These results clearly show that the CRE consensus motif, located between −147 and −140 bp upstream of the initiation start site, plays a pivotal role in the cAMP responsiveness of the microphthalmia promoter. This CRE motif binds transcription factors of CREB family and is sufficient to confer cAMP responsiveness to a minimal promoter.
Stimulation of the Microphthalmia Promoter Activity by cAMP-elevating Agents Is Restricted to B16 Melanoma Cells
The 2.1-kb fragment 5′ of the transcriptional start site of the microphthalmia gene promoter was recently shown to be preferentially expressed in pigment cells (Fuse et al., 1996). However, identification of a classical CRE consensus motif as the major cis-regulatory element in the cAMP sensitivity of the microphthalmia promoter in B16 melanoma cells prompted us to assay the cAMP response of pMI in NIH3T3 fibroblast cells. In NIH3T3 cells, luciferase activity of pMI as well as the reporter plasmids containing deletions or mutation was not stimulated by Fsk treatment (Fig. 6). In contrast, in the same condition, a CRE-reporter plasmid used as control was stimulated 24-fold by Fsk. Thus, the CRE (−140/−147) of the microphthalmia promoter is not functional in NIH3T3 cells, suggesting the existence of a cell-specific mechanism that makes the microphthalmia promoter responsive to cAMP in B16 melanoma cells.
Stimulation of the Tyrosinase Promoter Activity by cAMP-elevating Agents Is Mediated by Microphthalmia
To demonstrate that microphthalmia is involved in the stimulation of the tyrosinase promoter activity by cAMP, we constructed a dominant-negative form of microphthalmia, lacking the NH2-terminal transactivation domain (Mi-ΔNT). First, we carried out in vitro transcription/ translation of Mi-ΔNT to verify the expression of the truncated protein using the intact microphthalmia as control. In vitro–translated microphthalmia (Mi) gave rise to a single band ∼60 kD and Mi-ΔNT product was at 30 kD (Fig. 7,A). Next, we performed band shift assay using M-box as probe. Microphthalmia and Mi-ΔNT formed a complex with the M-box. According to their respective molecular weight, Mi complexes migrated slower compared with the Mi-ΔNT complexes. When microphthalmia and Mi-ΔNT were mixed in transcription/translation reaction, we observed an intermediate complex corresponding to an heterodimer Mi/Mi-ΔNT bound to the M-box (Fig. 7,B). Then, transfection experiments were undertaken to study whether Mi-ΔNT exerted a dominant-negative effect on wild-type microphthalmia. The luciferase activity of the tyrosinase promoter, pMT2.2, was stimulated sixfold by transfection with 0.01 μg of an expression vector encoding microphthalmia. Cotransfection with Mi-ΔNT dose-dependently decreased the activation of the tyrosinase promoter induced by microphthalmia (Fig. 7 C), demonstrating that this mutant inhibits the activity of microphthalmia.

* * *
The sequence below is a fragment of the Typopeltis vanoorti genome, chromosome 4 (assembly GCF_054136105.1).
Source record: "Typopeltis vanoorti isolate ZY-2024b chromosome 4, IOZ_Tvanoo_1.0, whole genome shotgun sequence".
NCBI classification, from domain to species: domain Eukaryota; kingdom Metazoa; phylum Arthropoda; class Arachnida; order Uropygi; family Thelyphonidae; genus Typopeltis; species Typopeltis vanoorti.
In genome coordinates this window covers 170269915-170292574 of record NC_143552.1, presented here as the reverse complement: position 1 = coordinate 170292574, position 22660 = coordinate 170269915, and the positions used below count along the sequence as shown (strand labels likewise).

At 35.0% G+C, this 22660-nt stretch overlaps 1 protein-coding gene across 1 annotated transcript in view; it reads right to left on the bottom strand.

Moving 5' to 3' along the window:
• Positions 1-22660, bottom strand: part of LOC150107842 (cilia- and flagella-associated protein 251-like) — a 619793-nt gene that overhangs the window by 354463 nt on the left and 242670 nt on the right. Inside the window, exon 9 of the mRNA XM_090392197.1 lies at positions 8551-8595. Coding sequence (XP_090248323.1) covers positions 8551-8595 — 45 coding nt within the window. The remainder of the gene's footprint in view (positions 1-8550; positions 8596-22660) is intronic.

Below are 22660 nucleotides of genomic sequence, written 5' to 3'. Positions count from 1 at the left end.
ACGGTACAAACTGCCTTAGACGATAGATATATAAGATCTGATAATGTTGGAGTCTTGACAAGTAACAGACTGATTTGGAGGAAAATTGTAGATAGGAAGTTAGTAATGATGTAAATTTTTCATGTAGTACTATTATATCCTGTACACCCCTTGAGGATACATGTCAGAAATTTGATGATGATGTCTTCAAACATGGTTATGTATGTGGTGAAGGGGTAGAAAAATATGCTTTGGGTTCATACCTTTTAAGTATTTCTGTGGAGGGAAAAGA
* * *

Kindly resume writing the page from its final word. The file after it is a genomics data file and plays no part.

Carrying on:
Finally, to study the role of microphthalmia in the cAMP responsiveness of the tyrosinase promoter (pMT2.2), we cotransfected pMT2.2 with increasing amounts of Mi-ΔNT. Mi-ΔNT dose-dependently inhibited the stimulation of the tyrosinase promoter activity induced by a Fsk treatment (Fig. 8,A) while Mi-ΔNT did not significantly impair the cAMP response of a CRE reporter plasmid (Fig. 8 B). The same doses of empty plasmid did not affect the stimulation of the tyrosinase promoter activity by Fsk. These results indicate that microphthalmia activity is required for the induction of tyrosinase promoter activity by cAMP.